The dog walking owner is not the same person as the young woman I met at the groomer. The dog walking owner knocks on my apartment door, and Sergio follows me to open the door.

What do you think happens? Horror of all horrors, Sergio sits down at my ankles as I greet her and I let her in.

Sergio then follows the two of us into the living room walking by my ankles. I give the dog walking service owner the bag of Zuke's treats.

Okay, so far so good, I'm thinking. Sergio seems well behaved. He's not barking, jumping, hiding, just sorta hanging by.
Very nice! Understanding your remark about "horrors" depends on your story and the way you tell it. I like your sense of humor, and think it's very appropriate here! Good boy, Sergio!

Part 2 of 4 to follow.

Mon, 9 Apr 2012 16:27:46 (PDT)

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post #8 of 34 (permalink) Old 04-09-2012, 07:40 PM
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Jasper would have done the exact same thing. He's shy around strangers too. He's getting better since I've been making an effort to socialize him more. My sister and her boyfriend came over last week and Jasper acted like his normal happy self, except that he completely ignored them. When they would call him he'd just kind of look at them and then run back to me all excited. After they had been there a couple of hours he let them pet him but was still a little standoffish. I can't imagine him running and jumping all over a stranger, he's just not that type of dog.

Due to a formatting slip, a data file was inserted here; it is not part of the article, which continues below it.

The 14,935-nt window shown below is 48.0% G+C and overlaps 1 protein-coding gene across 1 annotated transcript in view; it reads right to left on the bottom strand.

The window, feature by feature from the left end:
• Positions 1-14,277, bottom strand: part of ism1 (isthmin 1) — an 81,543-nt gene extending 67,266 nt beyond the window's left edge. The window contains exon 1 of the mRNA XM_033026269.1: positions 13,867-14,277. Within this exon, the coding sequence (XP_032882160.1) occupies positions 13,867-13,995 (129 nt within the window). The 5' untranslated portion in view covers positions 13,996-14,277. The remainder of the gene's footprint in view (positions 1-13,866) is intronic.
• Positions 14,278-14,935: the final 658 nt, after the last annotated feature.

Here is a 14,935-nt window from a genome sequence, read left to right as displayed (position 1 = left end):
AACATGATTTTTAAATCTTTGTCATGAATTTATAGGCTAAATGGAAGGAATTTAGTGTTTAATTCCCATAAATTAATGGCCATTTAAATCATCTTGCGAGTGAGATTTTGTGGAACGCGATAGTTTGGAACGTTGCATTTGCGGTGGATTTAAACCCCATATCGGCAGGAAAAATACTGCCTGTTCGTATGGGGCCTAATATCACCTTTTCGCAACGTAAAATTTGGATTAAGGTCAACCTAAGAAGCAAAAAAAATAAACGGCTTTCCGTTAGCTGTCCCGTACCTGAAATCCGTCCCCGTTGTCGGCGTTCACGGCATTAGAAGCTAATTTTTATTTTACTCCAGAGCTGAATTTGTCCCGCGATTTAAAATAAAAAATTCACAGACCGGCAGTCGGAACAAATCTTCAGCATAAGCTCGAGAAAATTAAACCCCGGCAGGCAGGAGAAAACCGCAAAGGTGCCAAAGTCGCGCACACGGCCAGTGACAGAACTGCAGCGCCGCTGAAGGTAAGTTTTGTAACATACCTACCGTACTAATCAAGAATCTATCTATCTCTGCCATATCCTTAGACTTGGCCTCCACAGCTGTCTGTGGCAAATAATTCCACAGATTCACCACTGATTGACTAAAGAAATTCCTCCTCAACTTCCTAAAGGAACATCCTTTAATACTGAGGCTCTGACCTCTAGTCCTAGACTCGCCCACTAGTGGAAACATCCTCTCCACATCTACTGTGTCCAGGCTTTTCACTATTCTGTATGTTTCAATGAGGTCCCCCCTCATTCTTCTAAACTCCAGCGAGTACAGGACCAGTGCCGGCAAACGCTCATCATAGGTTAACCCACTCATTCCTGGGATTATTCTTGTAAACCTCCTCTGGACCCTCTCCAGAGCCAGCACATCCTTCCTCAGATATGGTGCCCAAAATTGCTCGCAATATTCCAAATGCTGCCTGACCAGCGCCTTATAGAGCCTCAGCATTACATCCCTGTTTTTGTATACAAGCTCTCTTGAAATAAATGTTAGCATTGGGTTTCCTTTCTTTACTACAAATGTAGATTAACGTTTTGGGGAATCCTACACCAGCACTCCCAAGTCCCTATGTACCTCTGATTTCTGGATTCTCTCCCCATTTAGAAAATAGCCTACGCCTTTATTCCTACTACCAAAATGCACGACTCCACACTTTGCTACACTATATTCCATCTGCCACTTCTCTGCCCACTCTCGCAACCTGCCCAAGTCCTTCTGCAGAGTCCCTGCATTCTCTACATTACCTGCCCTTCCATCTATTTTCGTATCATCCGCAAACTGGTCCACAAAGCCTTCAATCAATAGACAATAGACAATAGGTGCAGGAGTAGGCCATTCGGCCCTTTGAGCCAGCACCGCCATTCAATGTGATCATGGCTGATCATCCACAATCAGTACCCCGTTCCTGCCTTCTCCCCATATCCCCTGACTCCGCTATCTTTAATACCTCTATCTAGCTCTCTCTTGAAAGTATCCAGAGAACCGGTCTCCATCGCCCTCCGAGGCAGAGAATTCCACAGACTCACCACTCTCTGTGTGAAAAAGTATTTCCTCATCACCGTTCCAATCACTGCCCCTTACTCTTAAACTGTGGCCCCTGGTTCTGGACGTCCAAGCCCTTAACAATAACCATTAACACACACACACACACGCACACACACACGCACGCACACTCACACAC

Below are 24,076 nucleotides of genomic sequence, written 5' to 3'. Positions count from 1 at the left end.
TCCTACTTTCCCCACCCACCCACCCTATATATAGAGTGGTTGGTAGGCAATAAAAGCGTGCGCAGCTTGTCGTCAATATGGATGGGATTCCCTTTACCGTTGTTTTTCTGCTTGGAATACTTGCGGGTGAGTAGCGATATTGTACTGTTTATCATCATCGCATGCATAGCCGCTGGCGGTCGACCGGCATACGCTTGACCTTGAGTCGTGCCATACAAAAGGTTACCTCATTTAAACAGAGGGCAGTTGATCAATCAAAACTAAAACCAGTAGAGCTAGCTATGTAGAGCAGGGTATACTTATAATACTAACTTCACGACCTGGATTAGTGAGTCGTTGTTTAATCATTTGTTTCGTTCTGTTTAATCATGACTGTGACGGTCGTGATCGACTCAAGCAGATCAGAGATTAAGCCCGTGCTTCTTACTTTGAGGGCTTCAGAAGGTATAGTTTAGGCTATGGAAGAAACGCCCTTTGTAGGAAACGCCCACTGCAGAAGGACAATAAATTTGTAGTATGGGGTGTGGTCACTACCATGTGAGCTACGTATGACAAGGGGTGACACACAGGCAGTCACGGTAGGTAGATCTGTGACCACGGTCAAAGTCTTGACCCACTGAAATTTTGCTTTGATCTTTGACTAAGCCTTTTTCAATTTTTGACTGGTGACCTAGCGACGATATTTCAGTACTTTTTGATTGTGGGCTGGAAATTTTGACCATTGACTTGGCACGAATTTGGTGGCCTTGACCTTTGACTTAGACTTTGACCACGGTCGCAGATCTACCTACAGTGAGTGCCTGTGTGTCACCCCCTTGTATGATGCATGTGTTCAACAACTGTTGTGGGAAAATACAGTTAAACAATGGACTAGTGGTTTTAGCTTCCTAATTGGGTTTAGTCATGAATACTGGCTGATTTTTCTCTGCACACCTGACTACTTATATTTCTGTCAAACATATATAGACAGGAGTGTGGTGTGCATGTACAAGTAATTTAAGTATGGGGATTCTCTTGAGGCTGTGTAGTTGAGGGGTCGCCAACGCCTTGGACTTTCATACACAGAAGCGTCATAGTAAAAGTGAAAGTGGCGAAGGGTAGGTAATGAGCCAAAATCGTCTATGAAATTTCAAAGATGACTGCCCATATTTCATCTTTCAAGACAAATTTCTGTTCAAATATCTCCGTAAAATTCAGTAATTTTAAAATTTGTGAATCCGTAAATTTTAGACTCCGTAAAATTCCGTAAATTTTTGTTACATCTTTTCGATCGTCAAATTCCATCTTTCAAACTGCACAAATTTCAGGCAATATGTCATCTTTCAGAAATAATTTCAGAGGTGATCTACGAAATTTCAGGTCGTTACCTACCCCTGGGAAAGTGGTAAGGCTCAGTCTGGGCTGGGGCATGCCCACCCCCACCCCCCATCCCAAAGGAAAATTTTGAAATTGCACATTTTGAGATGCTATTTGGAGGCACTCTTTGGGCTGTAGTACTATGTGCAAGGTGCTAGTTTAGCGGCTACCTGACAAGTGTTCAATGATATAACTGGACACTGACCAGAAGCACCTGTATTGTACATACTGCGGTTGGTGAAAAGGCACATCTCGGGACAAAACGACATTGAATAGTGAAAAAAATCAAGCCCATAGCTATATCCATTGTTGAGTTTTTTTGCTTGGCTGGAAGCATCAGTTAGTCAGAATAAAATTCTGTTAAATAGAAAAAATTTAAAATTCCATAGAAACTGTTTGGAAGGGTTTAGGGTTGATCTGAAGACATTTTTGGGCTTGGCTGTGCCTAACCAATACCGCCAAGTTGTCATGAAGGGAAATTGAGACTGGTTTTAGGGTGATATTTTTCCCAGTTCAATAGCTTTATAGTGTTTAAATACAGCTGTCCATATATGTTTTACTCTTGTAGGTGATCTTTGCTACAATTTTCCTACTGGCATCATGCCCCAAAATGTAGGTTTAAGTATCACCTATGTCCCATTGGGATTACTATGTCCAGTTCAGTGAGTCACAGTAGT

He's never shown ANY signs of aggression though. He's my 1 year old daughter's best friend.

I wouldn't worry too much about what she said. I'd definitely try to socialize Sergio more (which you are) just because it's a good thing to do.

My old dog Rocky is very friendly when strangers come over. He will come right up with his tail wagging and lay his head on your knee and be super sweet.....he also bit my son in the face once when Dylan tried to hug him (it wasn't very bad, scared us too death though). So just because your dog might be friendly with strangers is no guarantee that he won't bite.


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post #9 of 34 (permalink) Old 04-09-2012, 07:48 PM